HC Deb 22 July 1857 vol 147 cc204-16

On the Motion that the Lords' Amendments to this Bill be agreed to,


said, that he rose to move as an Amendment, that the following words added in the Lords' Committee at the end of Clause 3, be disagreed from: And thereupon the said sum of £43,923 5s. 8d. shall be considered to have been duly divided among all classes of shareholders of the company. After detailing the circumstances connected with the Redpath frauds, which had led to the introduction of the present Bill into Parliament, he observed that to the Bill, as it had been introduced, no objection was taken by the shareholders, and that the words to which they were now opposed had been inserted in the Committee of the House of Lords after the preamble had been agreed to, and during that confusion which always took place among the parties when the clauses were being settled. He contended that the terms upon which the preference shareholders held their shares were, that they should receive a dividend of five per cent in perpetuity, to be paid annually, and that they were entitled to take out of the profits of the year five per cent per annum, upon the capital which they had invested, before any one else could receive anything. The effect of the words which he proposed to leave out would be to throw the preference shareholders on a half-yearly division of dividend instead of upon a yearly division, and to hold them as having received, although in fact they had not received it, £2 10s. per cent out of the half-year's revenue up to December last, thus cutting down their claims against the revenue of the whole year from June to June, to £2 10s. per cent. He had no doubt they would be told that the Attorney General had sanctioned the proposed arrangement, but he (Mr. Spooner) looked upon the opinion of the Attorney General as being very much qualified by the expression in it, that the arrangement was to be carried out according to the existing rules which determined the mutual relations between the parties. Every one knew that a legal opinion depended very much upon the nature of the case submitted, and he should like to know whether the attention of the Attorney General had been drawn to the fact that the holders of these shares were to be entitled to 5 per cent "per annum "interest, or preference dividend in perpetuity. It was to those words "per annum" that he wished more particularly to call the attention of the House, and he maintained that if the directors chose, for the sake of convenience, to make up their accounts and to pay dividends half-yearly, that could in no away affect the rights of the preference shareholders to their 5 per cent per annum out of the profits of the year. At all events, if there were any doubts as to the rights of the preference shareholders, he urged that those doubts should be decided by a court of law, and that it was not for the House to interfere to settle the rights of contending parties, when the ordinary tribunals of the country were open to them, and were infinitely better calculated for the purpose than that House could by possibility be.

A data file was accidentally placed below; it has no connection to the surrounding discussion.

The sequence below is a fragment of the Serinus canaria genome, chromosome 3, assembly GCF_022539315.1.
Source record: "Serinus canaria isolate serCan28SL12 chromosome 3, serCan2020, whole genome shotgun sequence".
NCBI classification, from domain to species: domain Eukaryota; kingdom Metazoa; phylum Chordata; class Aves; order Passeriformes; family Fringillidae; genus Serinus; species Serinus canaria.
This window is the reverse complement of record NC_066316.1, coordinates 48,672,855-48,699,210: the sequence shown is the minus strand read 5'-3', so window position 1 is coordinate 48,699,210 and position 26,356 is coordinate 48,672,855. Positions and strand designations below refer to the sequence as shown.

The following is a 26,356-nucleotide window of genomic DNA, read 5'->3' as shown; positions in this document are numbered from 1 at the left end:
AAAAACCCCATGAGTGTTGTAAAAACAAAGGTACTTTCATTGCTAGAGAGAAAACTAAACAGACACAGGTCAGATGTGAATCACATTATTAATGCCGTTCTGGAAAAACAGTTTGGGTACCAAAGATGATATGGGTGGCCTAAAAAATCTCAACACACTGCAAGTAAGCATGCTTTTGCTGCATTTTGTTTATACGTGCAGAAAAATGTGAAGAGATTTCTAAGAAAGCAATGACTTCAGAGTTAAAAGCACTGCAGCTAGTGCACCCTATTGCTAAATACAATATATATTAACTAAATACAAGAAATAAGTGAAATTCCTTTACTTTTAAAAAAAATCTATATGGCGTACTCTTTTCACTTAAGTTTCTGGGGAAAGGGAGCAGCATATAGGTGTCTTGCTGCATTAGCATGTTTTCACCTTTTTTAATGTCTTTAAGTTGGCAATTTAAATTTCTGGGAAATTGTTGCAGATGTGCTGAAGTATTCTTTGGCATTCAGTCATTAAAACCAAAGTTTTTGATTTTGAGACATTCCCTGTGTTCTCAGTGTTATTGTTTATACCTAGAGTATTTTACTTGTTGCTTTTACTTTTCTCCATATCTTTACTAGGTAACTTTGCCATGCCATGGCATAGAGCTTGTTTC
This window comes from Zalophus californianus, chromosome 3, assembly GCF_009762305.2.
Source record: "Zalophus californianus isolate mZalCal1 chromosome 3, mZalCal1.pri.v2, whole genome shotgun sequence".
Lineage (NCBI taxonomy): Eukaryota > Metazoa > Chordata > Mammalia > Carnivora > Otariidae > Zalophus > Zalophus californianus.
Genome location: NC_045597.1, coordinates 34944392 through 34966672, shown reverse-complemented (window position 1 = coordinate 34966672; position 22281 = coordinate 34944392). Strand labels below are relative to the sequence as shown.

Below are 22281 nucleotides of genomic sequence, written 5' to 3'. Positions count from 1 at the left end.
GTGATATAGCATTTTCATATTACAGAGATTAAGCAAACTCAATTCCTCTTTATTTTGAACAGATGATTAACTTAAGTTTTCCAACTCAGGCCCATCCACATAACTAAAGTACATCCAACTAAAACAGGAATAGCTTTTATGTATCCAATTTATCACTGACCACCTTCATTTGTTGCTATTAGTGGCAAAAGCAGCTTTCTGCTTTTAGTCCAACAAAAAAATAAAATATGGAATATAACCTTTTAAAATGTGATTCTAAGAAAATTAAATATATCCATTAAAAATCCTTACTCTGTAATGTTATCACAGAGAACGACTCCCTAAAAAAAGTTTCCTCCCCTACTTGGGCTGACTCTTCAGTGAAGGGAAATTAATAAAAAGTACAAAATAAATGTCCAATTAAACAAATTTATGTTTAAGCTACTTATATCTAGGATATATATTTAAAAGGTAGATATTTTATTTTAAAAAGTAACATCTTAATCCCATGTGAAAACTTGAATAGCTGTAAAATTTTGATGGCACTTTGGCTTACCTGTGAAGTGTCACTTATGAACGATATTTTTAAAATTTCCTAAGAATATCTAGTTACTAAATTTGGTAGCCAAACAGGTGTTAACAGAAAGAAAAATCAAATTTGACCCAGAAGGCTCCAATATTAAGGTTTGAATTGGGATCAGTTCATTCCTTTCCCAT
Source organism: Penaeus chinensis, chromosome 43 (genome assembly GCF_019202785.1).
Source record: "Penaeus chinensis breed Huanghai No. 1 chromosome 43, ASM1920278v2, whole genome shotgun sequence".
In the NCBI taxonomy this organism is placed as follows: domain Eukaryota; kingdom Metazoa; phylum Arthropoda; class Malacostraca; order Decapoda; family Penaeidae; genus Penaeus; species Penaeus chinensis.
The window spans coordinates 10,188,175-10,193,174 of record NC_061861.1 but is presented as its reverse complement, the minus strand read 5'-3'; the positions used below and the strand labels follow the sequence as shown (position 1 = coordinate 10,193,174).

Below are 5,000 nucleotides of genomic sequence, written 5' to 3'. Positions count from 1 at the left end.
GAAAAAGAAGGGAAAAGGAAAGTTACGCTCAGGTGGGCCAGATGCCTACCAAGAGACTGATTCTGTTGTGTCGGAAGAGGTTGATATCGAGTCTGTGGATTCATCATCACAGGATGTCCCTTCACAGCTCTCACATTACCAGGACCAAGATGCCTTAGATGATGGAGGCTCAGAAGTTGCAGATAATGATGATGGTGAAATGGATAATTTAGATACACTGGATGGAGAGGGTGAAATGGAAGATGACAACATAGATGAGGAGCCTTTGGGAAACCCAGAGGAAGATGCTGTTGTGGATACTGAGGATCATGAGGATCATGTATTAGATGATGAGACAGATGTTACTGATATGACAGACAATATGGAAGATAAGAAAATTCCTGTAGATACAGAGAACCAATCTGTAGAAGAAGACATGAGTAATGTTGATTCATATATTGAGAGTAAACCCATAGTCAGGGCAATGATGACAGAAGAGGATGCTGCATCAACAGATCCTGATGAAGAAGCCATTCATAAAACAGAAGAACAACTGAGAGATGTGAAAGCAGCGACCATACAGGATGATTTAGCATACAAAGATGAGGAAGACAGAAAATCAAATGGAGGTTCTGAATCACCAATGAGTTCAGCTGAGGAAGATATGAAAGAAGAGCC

said, that he would second the Amendment considering that a principle of commercial honesty was involed in the question, which the House was bound to maintain, and if the words inserted by the House of Lords were allowed to remain, the honour of this country, with respect to fulfilling its engagements, would be at an end. When a railway company was not able out of the funds subscribed by the shareholders to complete its undertaking, the directors either borrowed money on debentures, or raised it in the shape of preference shares, as had been done in this case. The persons who lent their money upon that understanding were content with a beneficial interest of 5 per cent, although the ordinary shareholders might receive a much larger amount of interest. In the first instance the debenture holders received the amount which they were entitled to upon what they had lent on a mortgage of the line, and the preference shareholders came after them with an equitable claim to receive the amount which had been guaranteed to them in the event of there being property to that amount. This was not the first time that a railway company had attempted to carry a measure of this kind, but he thought that it was the duty of the House to oppose a system which he believed to be antagonistic to the principles of commercial honour.


said, the question was whether there was any profit to which the preference shareholders were entitled; if he voted for the Amendment it would be because he thought the point was one of law, which the Courts ought to decide, but he thought the House ought not to sanction any principle which would increase the power of the preference shareholders. The officer through whose misconduct this loss occurred, was their officer as much as that of the ordinary shareholders, and they had the same voice in the appointment. It was rather the ordinary shareholders who required protection.